When avid Dylan Thomas fan and Structural Engineer Geoff Haden bought the Swansea birthplace of the widely popular Welsh poet and writer back in 2005, it wasn’t in the desired condition.
However, after a three-year renovation project, the birthplace of Thomas, whose work includes poems ‘Do not go gentle into that good night’ and ‘And death shall have no domination’, the history and reputation of the famous 5 Cwmdonkin Drive has been restored.
Now a popular tourist attraction, Haden recalls the renovation of the birthplace and his pride at its success in celebration of International Dylan Thomas Day on 14 May.
“I first saw the house in about 2003 and it was occupied then by Swansea City Council, who had it for four years and I was quite shocked about the condition of it. It was like a very run-down student bedsit, which it had been in the years before the council took over.
“I approached the owners of the house and eventually agreed a deal to take the house over on St David’s Day 2005. That started a three-year journey to restore the house and make it look as it might have in 1914, the year that the Thomas family bought it.
“The renovation was a multi-staged project that took three years. The first year I spent a lot of time researching the period, the house and Dylan’s time in it. He lived there for 23 years. We did very little work apart from stripping the wallpaper off to find out if any of the walls had been altered, we had to get into the skin of the building. I got really involved with the research and then we were ready to move forward to do the building work, to strengthen it and put things right.
“Then, the third part was the furnishing of the building which we needed to find furnishing of the period. We were really lucky to find the Thomas’ maid Emily. She knew what was in there because she had worked for the Thomas’ for five years, when Dylan was 16 and she was able to tell us all about the house: the colours, the furnishing, the layout and so it was trying to replicate what she could remember. Every furnishing and ornament in the house was found within a 20 mile radius of Cwmdonkin Drive, so it’s as local as we could make it.”
The renovation of the Birthplace has been great success, returning the house from its previous condition to that of when the Thomas’ were present. The Birthplace attracts visitors from every corner of the world. They can wander through the rooms at their own pace: the bedroom where Dylan was born, the front parlour ‘kept for best’, the father’s study, bathroom, kitchen, his sister’s bedroom and Dylan’s own bedroom – the smallest room in the house, where he wrote most of the work he had published. It’s an amazing room! Haden expressed his pride at the success of the renovation.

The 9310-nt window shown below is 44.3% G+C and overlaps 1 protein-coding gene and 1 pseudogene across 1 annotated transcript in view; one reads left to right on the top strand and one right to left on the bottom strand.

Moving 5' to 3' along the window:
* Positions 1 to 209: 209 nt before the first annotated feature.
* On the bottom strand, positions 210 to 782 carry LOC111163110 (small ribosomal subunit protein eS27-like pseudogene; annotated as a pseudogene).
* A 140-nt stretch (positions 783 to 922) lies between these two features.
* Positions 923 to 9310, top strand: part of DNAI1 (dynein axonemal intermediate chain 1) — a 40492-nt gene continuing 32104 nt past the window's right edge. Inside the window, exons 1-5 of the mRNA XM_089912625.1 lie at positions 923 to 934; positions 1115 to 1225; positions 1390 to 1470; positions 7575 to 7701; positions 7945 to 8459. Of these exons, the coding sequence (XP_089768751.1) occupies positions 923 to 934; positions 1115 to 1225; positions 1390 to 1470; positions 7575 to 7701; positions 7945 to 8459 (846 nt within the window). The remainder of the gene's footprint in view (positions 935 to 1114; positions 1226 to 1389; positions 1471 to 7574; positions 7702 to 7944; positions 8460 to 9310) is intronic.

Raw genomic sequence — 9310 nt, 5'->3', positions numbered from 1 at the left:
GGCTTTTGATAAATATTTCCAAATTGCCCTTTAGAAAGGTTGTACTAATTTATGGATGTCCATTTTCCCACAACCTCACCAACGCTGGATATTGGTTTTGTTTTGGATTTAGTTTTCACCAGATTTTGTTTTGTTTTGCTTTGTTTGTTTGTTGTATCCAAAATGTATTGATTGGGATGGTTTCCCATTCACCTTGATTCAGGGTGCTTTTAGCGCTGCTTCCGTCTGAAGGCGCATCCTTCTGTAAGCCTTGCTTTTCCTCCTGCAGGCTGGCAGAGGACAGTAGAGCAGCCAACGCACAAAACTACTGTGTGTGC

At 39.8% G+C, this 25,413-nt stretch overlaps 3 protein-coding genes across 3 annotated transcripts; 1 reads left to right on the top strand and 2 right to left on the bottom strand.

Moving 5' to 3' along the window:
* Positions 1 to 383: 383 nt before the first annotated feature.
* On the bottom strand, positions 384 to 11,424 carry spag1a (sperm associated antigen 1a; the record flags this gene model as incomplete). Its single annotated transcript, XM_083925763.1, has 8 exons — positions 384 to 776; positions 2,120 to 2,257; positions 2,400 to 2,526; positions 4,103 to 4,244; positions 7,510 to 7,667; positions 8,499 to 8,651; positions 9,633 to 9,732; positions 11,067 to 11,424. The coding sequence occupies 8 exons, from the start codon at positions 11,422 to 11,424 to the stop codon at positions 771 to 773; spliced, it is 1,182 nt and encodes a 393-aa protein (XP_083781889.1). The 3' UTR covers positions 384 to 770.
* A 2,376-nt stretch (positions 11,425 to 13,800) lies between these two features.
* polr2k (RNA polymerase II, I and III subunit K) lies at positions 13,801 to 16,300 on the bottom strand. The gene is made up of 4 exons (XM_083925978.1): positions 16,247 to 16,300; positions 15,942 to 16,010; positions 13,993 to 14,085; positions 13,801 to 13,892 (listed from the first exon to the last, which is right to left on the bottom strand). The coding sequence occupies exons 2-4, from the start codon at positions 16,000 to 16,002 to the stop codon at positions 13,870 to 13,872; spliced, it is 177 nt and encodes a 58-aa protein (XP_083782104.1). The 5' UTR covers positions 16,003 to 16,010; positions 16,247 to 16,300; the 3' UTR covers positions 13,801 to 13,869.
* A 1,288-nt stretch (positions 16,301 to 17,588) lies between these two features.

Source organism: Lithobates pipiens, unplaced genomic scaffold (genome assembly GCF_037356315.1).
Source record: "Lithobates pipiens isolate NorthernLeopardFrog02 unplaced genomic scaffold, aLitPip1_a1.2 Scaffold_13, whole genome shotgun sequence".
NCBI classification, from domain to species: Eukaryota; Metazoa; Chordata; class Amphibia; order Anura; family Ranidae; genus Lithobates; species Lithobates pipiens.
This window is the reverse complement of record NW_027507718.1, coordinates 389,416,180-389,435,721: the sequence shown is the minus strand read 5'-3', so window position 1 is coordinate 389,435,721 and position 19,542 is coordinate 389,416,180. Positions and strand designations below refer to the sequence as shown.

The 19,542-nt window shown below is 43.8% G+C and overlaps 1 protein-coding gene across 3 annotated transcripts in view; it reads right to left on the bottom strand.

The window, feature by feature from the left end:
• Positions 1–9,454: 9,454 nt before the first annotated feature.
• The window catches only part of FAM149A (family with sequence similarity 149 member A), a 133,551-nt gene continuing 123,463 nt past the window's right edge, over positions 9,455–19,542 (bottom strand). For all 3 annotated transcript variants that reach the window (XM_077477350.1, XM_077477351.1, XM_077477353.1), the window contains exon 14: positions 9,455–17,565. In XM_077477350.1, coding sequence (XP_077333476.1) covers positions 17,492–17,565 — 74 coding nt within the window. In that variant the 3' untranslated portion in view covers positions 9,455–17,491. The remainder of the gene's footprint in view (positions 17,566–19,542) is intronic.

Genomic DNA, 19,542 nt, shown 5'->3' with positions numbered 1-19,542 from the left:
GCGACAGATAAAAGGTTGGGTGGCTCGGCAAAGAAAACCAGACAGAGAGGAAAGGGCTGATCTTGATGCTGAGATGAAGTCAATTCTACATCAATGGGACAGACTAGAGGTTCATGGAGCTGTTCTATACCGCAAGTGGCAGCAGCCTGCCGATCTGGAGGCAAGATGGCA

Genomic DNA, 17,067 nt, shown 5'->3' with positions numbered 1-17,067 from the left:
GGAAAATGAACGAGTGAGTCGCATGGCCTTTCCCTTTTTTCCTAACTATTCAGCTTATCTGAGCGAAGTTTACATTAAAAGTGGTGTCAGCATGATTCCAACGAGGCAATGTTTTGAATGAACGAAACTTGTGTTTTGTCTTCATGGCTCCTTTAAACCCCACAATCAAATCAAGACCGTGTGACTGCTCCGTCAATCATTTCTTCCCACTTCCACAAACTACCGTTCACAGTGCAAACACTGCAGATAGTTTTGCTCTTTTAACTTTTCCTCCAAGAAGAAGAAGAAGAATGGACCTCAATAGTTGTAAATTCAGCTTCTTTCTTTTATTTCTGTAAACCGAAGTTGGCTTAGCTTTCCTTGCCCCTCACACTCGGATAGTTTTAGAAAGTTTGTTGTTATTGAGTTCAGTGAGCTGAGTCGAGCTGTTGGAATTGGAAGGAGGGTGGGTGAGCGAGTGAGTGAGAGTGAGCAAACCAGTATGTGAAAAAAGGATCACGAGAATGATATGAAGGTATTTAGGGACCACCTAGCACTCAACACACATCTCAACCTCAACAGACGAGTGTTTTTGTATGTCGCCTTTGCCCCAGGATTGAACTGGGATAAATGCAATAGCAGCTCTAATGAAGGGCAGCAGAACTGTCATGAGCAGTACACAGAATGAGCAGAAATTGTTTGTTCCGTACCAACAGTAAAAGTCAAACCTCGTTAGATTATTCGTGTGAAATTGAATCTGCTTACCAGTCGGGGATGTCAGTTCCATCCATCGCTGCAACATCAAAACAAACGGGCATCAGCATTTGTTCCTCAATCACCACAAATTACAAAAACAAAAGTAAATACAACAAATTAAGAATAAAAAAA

“I was very pleased because I think Emily was pleased that she saw what it was like when it was finished, being able to visit it a very short time before she died. She could relate to the house that we had created and I think it was very emotional for her. We opened the house in 2008. Many people who come and visit will say that they feel that the Thomas family had just popped out shopping and they’d be back any moment and that’s testament to the atmosphere and feel of the house.
“It’s always great to see the diverse range of visitors we get. We get Dylan’s scholars who know all about his work, we get the curious who want to see something about this man they’ve heard a little bit about. Then, there are children that come and are introduced to Dylan’s work for the first time.”
May 14th is now annually celebrated as International Dylan Thomas Day, remembering the heritage of one of, if not Wales’ most famous ever writer. The date was chosen to mark the first ever reading of Under Milk Wood, in New York in 1953, with Dylan taking part.
Geoff Haden was instrumental in campaigning for establishing a Dylan Day, because he believes in the importance of continuing to celebrate Thomas’ work.
“It’s something that was long overdue, that we at the Birthplace campaigned for and it’s actually the date that I chose as being the suitable day. Cerys Matthews then really picked it up and convinced the Welsh Government to put some money into the first Dylan days to get it off the ground.
“I think it all goes to the memory of Dylan, it’s a yearly event that is growing and growing and it’s something that was needed to just show how good the work that he produces is. It is still hugely popular nearly 70 years after his death.
“This years event, co-hosted by author and broadcaster Alun Gibbard, is jam packed, with contributions from Wales, England and Spain and an audience from many countries round the world.”